How The Butterfly Movement promotes self-love among girls of African descent
“In most cities, like Chicago, grass is a delicacy. It’s fenced out for private lawns,” says Niambi Jaha-Echols. “There are playgrounds for the younger kids, but in urban settings it’s becoming harder for youths to just hang out in nature.”
Jaha-Echols is the founder and president of The Butterfly Movement, a program and camp that aim to help girls experience what many otherwise wouldn’t have access to: nature. Alongside her right hand, national director and CEO Brandi Mack, she has built a national phenomenon based on exposing young women of African descent to new environments and supporting positive self-growth during their transition, Jaha-Echols says, “from caterpillars to butterflies.”
Camp Butterfly, a seven-day overnight experience, and Project Butterfly, the movement’s after-school program, both stemmed from Jaha-Echols’s 2003 book, Project Butterfly: Supporting Young Women and Girls of African Descent Through the Transitions of Life, which explores the physical, emotional, and social aspects of coming of age. After its release, multiple readers, friends, and teachers beseeched Jaha-Echols, who also works as a cultural agility strategist, to create after-school programs in her native city of Chicago, so as to help young girls in person and to train other adults.
“I got kind of bombarded with all these opportunities at the same time and realized that there weren’t any tools out there that spoke specifically to melanated girls moving through the cycles of life,” Jaha-Echols says. “So I got mad and created one.”
The book became the “facilitator’s guide” to said tool and thus the foundation of The Butterfly Movement, which aims to introduce young black girls to nature and promote self-love. When Jaha-Echols met Mack, a holistic health educator and mother of three, in 2005 at a holistic-health symposium in Oakland, California, the two women felt an instant bond. Soon after, they hit the ground running to enhance Jaha-Echols’s organization, then in its beginning stages. After putting out the word about their first camp session, volunteers—not only from around the country, but also from Belize, Jamaica, and Zimbabwe—came forward, hoping to get involved as camp counselors. The organization then became, in a way, international. Since its inception, the movement has spread from Chicago to Michigan and California, and more than 1,000 young butterflies have swarmed together.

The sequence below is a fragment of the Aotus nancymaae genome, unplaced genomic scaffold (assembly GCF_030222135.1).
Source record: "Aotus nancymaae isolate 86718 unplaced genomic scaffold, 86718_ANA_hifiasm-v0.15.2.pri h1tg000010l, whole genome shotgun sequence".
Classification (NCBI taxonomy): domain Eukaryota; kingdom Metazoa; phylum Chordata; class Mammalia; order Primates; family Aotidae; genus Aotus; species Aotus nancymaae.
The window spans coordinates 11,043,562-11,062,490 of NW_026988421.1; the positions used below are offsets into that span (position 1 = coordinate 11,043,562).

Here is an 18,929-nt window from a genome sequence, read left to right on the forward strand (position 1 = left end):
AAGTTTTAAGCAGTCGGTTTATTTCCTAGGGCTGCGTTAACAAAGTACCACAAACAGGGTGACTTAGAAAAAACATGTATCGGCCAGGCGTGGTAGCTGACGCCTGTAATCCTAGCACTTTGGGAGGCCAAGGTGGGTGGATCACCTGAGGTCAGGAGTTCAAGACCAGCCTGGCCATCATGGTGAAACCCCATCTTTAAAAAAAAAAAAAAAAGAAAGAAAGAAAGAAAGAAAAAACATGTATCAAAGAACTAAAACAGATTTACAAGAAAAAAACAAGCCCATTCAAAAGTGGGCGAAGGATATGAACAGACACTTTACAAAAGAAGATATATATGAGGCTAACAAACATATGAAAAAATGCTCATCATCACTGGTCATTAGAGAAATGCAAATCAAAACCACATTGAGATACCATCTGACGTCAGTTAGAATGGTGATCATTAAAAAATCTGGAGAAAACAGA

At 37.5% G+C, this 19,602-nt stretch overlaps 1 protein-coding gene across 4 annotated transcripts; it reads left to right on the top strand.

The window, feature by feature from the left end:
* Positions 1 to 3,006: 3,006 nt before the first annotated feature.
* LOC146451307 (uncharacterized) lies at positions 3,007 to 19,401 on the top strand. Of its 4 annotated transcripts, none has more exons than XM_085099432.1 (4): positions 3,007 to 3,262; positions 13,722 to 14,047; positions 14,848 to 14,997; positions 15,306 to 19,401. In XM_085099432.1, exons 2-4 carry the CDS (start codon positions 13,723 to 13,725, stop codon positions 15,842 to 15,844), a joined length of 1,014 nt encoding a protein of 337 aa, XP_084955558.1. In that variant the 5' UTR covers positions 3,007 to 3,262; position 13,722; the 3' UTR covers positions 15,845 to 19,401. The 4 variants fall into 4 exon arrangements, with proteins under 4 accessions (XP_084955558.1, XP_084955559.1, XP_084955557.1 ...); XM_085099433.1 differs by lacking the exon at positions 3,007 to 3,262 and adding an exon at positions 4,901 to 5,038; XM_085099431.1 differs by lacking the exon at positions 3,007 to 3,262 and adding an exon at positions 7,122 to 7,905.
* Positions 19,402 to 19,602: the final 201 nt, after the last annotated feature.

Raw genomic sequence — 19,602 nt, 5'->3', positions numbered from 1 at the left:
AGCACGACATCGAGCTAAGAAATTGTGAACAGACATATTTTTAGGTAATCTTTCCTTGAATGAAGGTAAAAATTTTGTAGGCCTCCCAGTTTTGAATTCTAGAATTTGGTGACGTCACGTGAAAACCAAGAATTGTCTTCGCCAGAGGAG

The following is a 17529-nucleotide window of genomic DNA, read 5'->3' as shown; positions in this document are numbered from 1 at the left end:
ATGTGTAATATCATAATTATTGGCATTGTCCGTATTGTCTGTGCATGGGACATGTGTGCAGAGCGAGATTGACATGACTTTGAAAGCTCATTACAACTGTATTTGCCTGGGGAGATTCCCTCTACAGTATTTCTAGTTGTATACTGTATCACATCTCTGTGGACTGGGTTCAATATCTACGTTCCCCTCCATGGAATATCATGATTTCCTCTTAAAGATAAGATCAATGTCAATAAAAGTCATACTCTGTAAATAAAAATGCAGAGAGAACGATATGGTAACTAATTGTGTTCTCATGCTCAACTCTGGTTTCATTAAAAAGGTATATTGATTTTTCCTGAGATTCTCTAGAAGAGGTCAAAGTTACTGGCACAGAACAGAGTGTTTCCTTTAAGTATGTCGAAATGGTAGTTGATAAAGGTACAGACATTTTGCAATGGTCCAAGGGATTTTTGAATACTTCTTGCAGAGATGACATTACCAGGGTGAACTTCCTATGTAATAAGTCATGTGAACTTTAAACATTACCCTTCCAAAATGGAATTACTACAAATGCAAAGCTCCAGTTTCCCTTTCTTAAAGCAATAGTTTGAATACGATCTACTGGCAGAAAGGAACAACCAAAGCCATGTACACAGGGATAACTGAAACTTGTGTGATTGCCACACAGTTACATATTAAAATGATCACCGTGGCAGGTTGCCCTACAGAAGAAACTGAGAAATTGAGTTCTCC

The most recent camp session was held in Northern California’s Mendocino County at River’s Bend, an outdoor retreat along the Navarro River that Jaha-Echols and Mack rented. About 50 girls ages 11 to 17 had opportunities to connect with nature and one another through various activities—gardening, hiking, canoeing, and interacting with animals—that both Jaha-Echols and Mack say are led in a way that caters specifically to the needs of young girls of African descent. Participants are broken up into different “tribes,” which count two counselors/volunteers for every camper, and participate in workshops that revolve around building trust and self-esteem, and learning about their culture and experiences as black women (Camp Butterfly has, for instance, included workshops to help girls learn how to do their hair). Other activities include “girltalks,” talent and fashion “shares” (not contests), and other endeavors that many girls haven’t been previously exposed to.
For many young black women in difficult environments, Mack says, being outside coincides with being “on alert” and having to maintain a “tough-girl exterior.” Camp Butterfly is an opportunity for them to have fun and truly be care-free in nature.
“The one thing that we do is we use their cultural acceptance and reframe them out of this enslaved mindset that they’ve had in relationship to nature and being outside,” she says. “We [re]create for them the culture and the villages that existed in their beautiful native land.”
According to Mack and Jaha-Echols, the “caterpillar to butterfly” notion mimics the traditional African rite of passage: birth, separation from adolescence, descent, and rebirth. Mack and Jaha-Echols use the butterfly analogy to show young girls that positive transformation is possible no matter where they come from—that all it takes to get there is work and dedication.
“The caterpillar didn’t just wake up one day and say, ‘I’m tired of this caterpillar life, and tomorrow I am going to become a butterfly'; it has to go through its own internal process. All we can do is hold faith for it,” Jaha-Echols says. “So we realized that the best way to support our girls is to not see them as damaged. We don’t see that we have to fix anything—what we wanted to create was a safe space so that our girls and women could do their own regenerative work.
With another Camp Butterly session already scheduled for Summer 2018, a “pollination station”/garden launching next year within its Oakland after-school program, and hopeful plans to find a more permanent home (they currently rent programming space), The Butterfly Movement appears to be spreading its wings further. Which means that, with the help of Jaha-Echols, Mack, and their thousands of volunteers, more young girls will find their way out of their chrysalises and into their true selves.